Media Beat: May 06, 2020
By David Farrell
On an influential Quebec talk show, Prime Minister Justin Trudeau has said forcing tech companies to share ad dollars with Canadian media outlets is not a priority during the pandemic, despite calls from news publishers to require Facebook and Google to “pay their fair share” amidst an industry-wide drop in revenue. – Eric Andrew-Gee, The Globe and Mail
As radio celebrates its 100th birthday, it’s worth looking back on how Canada played a major part in its invention. Yes, Americans will have us believe that the invention of commercial radio was their thing, but I beg to differ on a few counts. – Alan Cross, Global News
The Public Interest Advocacy Centre said the Telecommunications Act requires the federal regulator to contribute to privacy protections, along with other agencies, and it should do that by actively monitoring and disclosing how the country's communications services are involved with contact tracing efforts. – The Canadian Press
A business adventure tale for the ages, ‘Up All Night’ tells the story of a media property that succeeded beyond even the wildest imaginings of its charismatic and uncontrollable founder, Ted Turner, paving the way for the world we live in today. The new history is penned by Lisa Napoli, an author and journalist who has worked for the New York Times, Marketplace, MSNBC, and NPR member station KCRW in Southern California. She also once worked as an unpaid teenage intern at CNN’s New York bureau in the summer of 1981. – Fortune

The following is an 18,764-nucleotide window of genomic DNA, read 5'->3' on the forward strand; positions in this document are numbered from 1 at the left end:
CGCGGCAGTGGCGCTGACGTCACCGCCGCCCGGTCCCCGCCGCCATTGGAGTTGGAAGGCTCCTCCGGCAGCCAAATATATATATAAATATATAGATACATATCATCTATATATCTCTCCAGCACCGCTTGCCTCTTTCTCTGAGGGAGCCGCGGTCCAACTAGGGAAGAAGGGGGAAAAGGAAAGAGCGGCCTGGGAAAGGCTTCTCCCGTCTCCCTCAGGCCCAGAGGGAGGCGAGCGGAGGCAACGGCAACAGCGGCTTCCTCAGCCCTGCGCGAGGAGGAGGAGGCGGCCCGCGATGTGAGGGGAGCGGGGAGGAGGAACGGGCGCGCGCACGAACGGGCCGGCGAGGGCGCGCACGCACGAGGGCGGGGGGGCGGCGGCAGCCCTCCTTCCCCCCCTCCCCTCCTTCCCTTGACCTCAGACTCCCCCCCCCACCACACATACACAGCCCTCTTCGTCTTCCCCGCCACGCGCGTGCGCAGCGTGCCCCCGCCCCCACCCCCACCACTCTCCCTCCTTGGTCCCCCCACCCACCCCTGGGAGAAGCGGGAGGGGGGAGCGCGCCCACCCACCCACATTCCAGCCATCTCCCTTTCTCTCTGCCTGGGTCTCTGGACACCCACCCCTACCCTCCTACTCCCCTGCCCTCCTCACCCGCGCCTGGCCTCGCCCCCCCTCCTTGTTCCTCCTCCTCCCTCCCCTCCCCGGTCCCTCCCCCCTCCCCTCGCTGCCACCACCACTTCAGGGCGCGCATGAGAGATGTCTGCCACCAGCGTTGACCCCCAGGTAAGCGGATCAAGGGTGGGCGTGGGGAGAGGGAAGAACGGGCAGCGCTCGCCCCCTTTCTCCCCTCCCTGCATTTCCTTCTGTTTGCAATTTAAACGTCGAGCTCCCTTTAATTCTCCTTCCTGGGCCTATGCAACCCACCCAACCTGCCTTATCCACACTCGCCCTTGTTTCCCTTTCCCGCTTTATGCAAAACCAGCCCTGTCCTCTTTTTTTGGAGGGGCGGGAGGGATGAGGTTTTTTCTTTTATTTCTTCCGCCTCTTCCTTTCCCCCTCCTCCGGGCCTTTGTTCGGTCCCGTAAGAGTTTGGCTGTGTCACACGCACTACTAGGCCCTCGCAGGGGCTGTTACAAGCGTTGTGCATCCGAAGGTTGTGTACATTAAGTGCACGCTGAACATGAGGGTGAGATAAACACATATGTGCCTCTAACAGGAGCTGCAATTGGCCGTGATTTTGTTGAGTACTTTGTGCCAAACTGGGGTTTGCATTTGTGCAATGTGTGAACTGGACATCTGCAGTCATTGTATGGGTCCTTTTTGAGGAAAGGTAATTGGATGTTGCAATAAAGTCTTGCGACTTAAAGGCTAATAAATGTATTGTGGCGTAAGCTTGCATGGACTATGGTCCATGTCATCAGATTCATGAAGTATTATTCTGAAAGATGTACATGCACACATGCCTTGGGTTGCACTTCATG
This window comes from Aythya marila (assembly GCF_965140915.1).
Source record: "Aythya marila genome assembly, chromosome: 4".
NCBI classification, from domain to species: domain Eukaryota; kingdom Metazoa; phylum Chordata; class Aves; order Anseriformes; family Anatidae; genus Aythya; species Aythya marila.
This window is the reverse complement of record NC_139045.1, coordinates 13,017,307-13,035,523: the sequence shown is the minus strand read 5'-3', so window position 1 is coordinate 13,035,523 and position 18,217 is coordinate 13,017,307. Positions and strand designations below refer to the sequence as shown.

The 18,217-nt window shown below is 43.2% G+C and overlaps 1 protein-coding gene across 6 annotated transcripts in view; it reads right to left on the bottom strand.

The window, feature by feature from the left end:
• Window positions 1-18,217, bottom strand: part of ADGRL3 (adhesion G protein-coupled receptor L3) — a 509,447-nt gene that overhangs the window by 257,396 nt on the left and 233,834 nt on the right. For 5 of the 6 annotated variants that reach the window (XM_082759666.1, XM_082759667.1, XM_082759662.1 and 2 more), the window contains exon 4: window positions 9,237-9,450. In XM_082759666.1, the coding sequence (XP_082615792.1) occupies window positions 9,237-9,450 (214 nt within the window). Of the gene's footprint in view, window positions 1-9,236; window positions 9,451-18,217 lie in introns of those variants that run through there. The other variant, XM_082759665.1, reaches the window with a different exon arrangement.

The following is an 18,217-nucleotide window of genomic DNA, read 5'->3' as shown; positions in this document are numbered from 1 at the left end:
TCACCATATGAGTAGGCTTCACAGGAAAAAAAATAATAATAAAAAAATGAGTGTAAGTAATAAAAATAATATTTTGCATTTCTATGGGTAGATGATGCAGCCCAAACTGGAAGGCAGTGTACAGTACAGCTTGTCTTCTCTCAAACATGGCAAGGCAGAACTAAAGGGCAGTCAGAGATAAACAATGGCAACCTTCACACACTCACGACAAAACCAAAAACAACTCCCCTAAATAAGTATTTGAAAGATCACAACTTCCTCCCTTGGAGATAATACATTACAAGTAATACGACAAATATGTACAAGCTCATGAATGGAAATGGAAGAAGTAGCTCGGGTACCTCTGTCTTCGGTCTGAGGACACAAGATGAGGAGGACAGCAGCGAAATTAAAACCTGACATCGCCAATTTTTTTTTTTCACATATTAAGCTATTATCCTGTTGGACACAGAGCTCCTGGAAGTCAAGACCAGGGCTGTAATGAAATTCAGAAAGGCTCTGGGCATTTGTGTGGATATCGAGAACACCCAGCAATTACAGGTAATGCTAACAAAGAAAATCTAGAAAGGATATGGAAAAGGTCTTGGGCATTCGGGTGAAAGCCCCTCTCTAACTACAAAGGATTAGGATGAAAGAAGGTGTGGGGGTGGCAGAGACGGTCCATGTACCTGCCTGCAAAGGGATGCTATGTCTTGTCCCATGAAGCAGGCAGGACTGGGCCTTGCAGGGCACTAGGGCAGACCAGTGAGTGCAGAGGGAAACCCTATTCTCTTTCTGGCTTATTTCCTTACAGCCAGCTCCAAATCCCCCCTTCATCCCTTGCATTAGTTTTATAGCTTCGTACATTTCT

Like YouTubers, the most popular podcasters, who draw huge audiences to their live shows, are able to walk around unnoticed by the vast majority of the population. Real celebrities – film stars, singers, chatshow hosts – come in later.
So, can Big Niche go Big Big? Perhaps not. First, podcasts don’t really do music very well, due to rights issues. And second, they have always been about individual listening, on headphones. It’s emphatically not a shared experience … – Miranda Sawyer, The Guardian